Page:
Listen to weekly round up of science news broadcast on East Coast FM: 29th March 2018
The latest science news from around the world
Broadcast on The Morning Show on East Coast FM (20/10/2017)
Every two lbs overweight knocks nine weeks off your life
Source: Telegraph, UK
- Study of 600,000 people study link between longevity and lifestyle
- Smoke pack of cigs per day, die seven years earlier on average
- Edinburgh University researchers did this as a so-called big data project, which means analysing and cross referencing vast amounts of data.
- If you are two stone overweight, then it will take, on average, six months off your life.
- Data came from Europe, North America and Australia, via the UK Biobank.
- But… also found that life is extended by one year for every year a person stays in education after school, on average. That’s a massive effect.
- Life expectancy continuing to increase, and in the UK it stands now at 79.5 years for a man, on average, and 83.1 for a woman.
- But, Public Health England found this year that the average ‘healthy’ average life expectancy – the number of years a person can live largely free of illness – is less than the age people get the state pension
Little proof mindfulness meditation works, say scientists
Source: Scientific American
- Scientists in the US now asking where is the proof that mindfulness works? Question asked by a group of 15 prominent psychologists and cognitive scientists in the journal Perspectives on Psychological Science.
- Lots of studies have been done on mindfulness and it has been reported to relieve stress, pain and even slow ageing.
- But, these researchers are critical of these studies because they say they are poorly designed, they have inconsistent definitions are what mindfulness actually is, and often do not use a control group to rule out the placebo effect.
- Only some 9 per cent of studies on mindfulness has been tested in clinical trials, one report said, and meta analysis of mindfulness research not impressive.
- In 2014, a review of 47 meditation trials, involving over 3,500 people found that no evidence mindfulness enhanced enhanced attention, curtailed substance abuse, helped sleep or controlled weight.
- Mindfulness meditation and training is now a huge industry, so there are vested interests promoting its effectiveness, the scientists state.
- Less than 25 per cent of trials on mindfulness monitor potential negative effects and that is causing worry among scientists too.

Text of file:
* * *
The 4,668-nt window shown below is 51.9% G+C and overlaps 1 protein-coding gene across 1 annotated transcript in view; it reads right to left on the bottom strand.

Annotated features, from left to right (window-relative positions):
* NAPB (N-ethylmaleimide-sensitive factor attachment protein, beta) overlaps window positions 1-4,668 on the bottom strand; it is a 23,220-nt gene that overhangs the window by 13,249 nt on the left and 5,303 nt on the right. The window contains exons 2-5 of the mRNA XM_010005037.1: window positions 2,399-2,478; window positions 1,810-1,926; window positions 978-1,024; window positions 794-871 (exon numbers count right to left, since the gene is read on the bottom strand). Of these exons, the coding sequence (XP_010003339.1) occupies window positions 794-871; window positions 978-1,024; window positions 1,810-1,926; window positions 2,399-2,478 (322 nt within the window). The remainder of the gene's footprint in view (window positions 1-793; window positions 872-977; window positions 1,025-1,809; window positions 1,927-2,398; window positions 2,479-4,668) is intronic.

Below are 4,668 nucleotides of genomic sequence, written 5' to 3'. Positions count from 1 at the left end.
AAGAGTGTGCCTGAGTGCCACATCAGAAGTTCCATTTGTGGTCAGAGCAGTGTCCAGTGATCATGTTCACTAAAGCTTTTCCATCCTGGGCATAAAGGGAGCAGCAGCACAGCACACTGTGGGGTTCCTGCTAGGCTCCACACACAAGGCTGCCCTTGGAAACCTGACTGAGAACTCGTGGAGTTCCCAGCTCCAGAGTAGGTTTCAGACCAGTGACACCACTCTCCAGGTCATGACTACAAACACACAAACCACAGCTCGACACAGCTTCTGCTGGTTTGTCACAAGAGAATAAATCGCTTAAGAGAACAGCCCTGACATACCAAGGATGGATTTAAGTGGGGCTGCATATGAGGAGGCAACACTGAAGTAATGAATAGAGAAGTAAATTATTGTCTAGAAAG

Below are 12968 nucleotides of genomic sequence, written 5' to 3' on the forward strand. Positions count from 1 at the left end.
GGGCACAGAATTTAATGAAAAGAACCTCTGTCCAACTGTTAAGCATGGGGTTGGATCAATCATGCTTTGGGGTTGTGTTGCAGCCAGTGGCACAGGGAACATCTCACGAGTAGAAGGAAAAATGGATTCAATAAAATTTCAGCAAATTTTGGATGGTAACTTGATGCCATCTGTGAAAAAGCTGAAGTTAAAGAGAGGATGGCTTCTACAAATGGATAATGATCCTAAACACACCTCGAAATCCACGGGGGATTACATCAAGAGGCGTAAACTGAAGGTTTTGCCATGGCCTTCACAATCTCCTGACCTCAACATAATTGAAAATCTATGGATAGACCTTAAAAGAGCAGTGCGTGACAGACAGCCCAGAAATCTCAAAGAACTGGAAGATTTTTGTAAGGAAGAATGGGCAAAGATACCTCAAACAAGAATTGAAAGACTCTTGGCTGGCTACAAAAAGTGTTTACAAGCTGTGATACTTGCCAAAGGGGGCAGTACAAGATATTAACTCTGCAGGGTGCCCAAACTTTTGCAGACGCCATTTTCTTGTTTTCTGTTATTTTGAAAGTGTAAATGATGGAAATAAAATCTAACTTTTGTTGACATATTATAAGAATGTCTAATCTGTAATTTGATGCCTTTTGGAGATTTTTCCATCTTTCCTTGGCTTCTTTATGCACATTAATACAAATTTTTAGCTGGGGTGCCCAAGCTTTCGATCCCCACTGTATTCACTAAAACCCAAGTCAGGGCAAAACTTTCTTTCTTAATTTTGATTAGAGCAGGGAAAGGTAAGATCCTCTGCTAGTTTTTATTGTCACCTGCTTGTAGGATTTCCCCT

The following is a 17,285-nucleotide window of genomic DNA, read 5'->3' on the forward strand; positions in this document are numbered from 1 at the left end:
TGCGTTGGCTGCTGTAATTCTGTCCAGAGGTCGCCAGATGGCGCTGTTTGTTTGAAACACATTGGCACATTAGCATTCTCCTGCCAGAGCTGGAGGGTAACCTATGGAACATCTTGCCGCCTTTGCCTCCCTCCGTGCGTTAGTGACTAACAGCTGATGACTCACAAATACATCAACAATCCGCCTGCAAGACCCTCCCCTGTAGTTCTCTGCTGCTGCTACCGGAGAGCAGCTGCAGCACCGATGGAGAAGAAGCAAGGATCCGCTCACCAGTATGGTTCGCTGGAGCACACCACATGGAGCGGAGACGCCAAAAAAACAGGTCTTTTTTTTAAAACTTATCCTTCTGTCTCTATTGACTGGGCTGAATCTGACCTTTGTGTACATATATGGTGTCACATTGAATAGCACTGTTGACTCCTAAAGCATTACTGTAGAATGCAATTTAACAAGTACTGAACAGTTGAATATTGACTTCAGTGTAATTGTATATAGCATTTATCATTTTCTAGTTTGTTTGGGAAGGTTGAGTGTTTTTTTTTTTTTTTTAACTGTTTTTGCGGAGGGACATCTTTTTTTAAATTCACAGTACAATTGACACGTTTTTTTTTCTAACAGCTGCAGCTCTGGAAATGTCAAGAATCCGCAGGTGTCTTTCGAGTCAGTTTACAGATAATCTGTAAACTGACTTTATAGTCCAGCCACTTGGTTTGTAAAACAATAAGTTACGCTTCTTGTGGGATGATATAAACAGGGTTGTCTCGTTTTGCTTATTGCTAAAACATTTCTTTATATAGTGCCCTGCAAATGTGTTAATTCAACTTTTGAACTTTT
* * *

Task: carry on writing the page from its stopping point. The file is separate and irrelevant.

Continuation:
- The 2014 review did find some benefits, modest benefits, for anxiety, depression and pain from the use of mindfulness.
- A reputable trial this year found that mindfulness attention training reduced self perceived stress, but not the stress hormone cortisol. What does it mean?
- Another trial found that mindfulness increased the thickness of the prefrontal cortex around of the brain, which is associated with complex behaviour, decision making and shaping the personality.
Ancient Egypt brought down by volcanoes and climate change
Source: Independent UK
- Volcanic eruptions caused riots and rebellions against Ptolemaic rule and Cleopatra was one of those leaders.
- Ancient Egypt relied on monsoon weather to provide water irrigate the nile delta region, as does 70 per cent of the globe still today
- Researchers at TCD and Yale looked at the historical records and used climate modelling methods (working backwards) to do this study.
- Summer floods helped crops to grow, fed population and were the fundamental basis for the wealth of ancient Egypt at this time 350BC to 30 BC or so.
Yellowstone Super Volcano could erupt inside decades causing global volcanic winter
Source: Independent UK
- The last time it erupted was 630,000 years ago and created the Yellowstone caldera, which is 40 miles wide.
- The volcano is so big that if it erupted, it could choke the Earth’s entire atmosphere with ash, blocking out a lot of sunlight, causing temperatures to dip, and this would continue for years.
- That last massive eruption, scientists at Arizona State have found, occurred following two influxes of fresh magma into the magma chamber.
- The temperatures increased around the volcano as this happened over decades, not centuries, as previously thought.
- This shows that the the yellowstone volcano could become dangerous inside decades, at any point, when temperatures start to rise.
- Large parts of the USA would be covered in dangerous ash if it erupted, the Earth would dramatically cool, sunlight would struggle to get through and the impact would last more than a decade. Life would get very tough, esp in US.
Chinese space station will crash to Earth in months
Source: Guardian UK
- The 8.5 tonne orbiting laboratory (two large male bull elephants) is now out of control, and in a death spiral, and the ISS will follow perhaps as earth as 2020.
- The Tiangong-1, or heavenly palace, lab was launched in 2011 as part of China’s push to become a space superpower.
- Visited by taikonauts including China’s first female taikonaut Liu Yang in 2012.
- Much of the craft will burn up in the atmosphere, but scientists in the west estimate that pieces as large as 100kg (16 stone man) will crash to Earth anytime between now and April 2018.
- Impossible to predict when and where the pieces will fall scientists say.
- No-one has been hurt by space debris falling to Earth, but in 1979 NASA’s 77-tonne Skylab space station crashed to the ground with some large pieces landing outside Perth.